A genetic variant on chromosome 2 is strongly linked with kidney failure in diabetic women but not in men, according to a study appearing in an upcoming issue of the Journal of the American Society of Nephrology. The findings may help explain gender-specific differences in kidney failure, as well as why some diabetic women are prone to develop kidney failure, the study authors said.

Niina Sandholm, MSc, and Per-Henrik Groop, MD, DMSc from Helsinki University Central Hospital and Folkhälsan Research Center in Finland and their colleagues designed a study to detect genetic variants that might predispose diabetic women to kidney failure. Their initial study included 3652 Finnish patients with type 1 diabetes.

The researchers identified a genetic variant on chromosome 2 that was linked with kidney failure in women with type 1 diabetes but not in men. Additional analyses revealed that it was also linked with kidney failure in diabetic women in the United Kingdom, the United States, and Italy. Diabetic women with the risk variant had a nearly two-fold increased risk of developing kidney failure compared with diabetic women who did not have the risk variant.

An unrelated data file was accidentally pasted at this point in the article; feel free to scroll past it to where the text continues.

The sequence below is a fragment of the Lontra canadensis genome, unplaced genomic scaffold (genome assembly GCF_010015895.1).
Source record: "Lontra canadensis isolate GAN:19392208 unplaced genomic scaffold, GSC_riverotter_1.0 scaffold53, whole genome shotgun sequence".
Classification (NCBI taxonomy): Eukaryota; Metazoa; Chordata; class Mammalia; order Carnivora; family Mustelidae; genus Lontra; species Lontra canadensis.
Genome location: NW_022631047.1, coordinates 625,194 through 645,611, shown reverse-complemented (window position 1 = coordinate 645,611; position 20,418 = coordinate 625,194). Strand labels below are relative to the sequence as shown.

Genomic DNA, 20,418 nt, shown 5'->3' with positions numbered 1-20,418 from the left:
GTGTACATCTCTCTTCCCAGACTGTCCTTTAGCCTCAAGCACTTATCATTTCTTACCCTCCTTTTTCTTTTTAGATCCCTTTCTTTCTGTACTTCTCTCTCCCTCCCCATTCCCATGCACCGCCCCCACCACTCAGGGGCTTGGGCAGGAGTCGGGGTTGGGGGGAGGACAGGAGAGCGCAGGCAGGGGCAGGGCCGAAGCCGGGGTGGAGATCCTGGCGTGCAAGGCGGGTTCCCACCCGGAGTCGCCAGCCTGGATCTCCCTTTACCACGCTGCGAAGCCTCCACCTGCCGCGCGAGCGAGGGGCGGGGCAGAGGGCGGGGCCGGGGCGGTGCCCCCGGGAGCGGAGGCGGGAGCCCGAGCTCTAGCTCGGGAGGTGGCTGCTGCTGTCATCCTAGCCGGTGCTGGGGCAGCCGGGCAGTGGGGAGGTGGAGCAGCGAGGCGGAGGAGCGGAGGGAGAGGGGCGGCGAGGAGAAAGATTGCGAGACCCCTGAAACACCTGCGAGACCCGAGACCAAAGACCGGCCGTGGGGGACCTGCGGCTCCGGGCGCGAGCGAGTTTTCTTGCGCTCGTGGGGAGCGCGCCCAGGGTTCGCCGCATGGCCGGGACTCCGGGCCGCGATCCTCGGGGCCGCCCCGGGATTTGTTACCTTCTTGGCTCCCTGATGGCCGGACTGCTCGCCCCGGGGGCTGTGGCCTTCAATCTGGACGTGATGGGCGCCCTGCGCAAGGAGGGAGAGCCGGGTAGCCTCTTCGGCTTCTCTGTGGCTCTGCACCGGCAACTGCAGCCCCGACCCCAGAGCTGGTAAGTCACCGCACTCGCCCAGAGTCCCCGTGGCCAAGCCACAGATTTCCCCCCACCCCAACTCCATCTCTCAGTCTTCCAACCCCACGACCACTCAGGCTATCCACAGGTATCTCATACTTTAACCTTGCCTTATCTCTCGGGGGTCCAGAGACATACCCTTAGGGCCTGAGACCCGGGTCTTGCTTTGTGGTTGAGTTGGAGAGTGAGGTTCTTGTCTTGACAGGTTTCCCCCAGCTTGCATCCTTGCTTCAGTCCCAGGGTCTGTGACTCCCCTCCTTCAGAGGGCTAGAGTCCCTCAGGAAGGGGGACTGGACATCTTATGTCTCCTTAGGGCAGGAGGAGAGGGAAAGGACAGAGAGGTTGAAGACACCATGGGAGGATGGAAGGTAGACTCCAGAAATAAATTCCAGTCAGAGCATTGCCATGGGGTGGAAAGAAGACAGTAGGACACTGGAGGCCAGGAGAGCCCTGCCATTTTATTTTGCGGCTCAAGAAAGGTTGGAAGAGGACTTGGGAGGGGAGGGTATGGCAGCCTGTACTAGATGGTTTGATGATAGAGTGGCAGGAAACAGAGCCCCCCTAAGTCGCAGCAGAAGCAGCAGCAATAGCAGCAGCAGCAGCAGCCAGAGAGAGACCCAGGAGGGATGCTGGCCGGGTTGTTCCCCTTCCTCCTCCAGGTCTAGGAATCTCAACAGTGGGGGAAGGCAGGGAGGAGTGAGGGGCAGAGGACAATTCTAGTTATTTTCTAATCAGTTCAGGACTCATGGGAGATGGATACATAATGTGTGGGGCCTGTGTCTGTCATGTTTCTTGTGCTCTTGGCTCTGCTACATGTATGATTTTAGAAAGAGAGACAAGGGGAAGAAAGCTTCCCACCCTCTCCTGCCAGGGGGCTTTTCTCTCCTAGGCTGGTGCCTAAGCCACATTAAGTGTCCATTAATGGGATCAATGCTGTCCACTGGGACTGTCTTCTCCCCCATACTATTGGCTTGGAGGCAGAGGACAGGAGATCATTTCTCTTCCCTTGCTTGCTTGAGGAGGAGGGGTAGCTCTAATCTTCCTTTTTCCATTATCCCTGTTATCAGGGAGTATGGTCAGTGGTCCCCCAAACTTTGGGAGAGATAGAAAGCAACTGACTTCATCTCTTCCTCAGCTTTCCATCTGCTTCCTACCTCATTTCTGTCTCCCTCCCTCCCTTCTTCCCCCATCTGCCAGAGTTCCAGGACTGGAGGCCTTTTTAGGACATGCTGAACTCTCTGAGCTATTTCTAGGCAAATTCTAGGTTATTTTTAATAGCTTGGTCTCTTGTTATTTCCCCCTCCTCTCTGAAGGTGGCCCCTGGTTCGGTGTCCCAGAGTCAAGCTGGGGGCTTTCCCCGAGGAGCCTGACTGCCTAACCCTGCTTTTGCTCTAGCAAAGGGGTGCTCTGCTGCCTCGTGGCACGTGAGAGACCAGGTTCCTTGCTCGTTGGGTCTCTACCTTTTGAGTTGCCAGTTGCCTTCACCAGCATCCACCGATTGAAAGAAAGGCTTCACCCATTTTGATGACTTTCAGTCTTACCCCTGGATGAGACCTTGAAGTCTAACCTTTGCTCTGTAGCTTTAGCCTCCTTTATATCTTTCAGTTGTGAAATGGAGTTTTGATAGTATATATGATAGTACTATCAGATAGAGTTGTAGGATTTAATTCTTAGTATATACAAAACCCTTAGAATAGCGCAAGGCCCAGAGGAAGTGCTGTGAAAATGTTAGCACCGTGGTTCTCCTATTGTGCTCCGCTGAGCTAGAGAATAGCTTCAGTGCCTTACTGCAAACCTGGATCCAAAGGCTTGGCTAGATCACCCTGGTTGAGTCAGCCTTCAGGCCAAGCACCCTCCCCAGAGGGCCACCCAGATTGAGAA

"This study reports the first genetic variant robustly associated with end stage renal disease in diabetic women but not in men. This finding may give valuable information on how some diabetic women lose their protection against end stage renal disease," said Sandholm. The genetic variant is located close to a gene for a factor that interacts with the estrogen receptor and also helps regulate kidney function. It will be interesting to see if this factor plays a role in the gender-specific protection against kidney failure seen in this study.

"In identifying evidence of an association with end stage renal disease exclusively in women, this study offers the strongest evidence to date of a sex-specific genetic factor for diabetic nephropathy," Marcus Pezzolesi, PhD, and Andrzej Krolewski, MD, PhD, from the Joslin Diabetes Center, wrote in an accompanying editorial. They added, however, that the findings need to be verified by additional studies.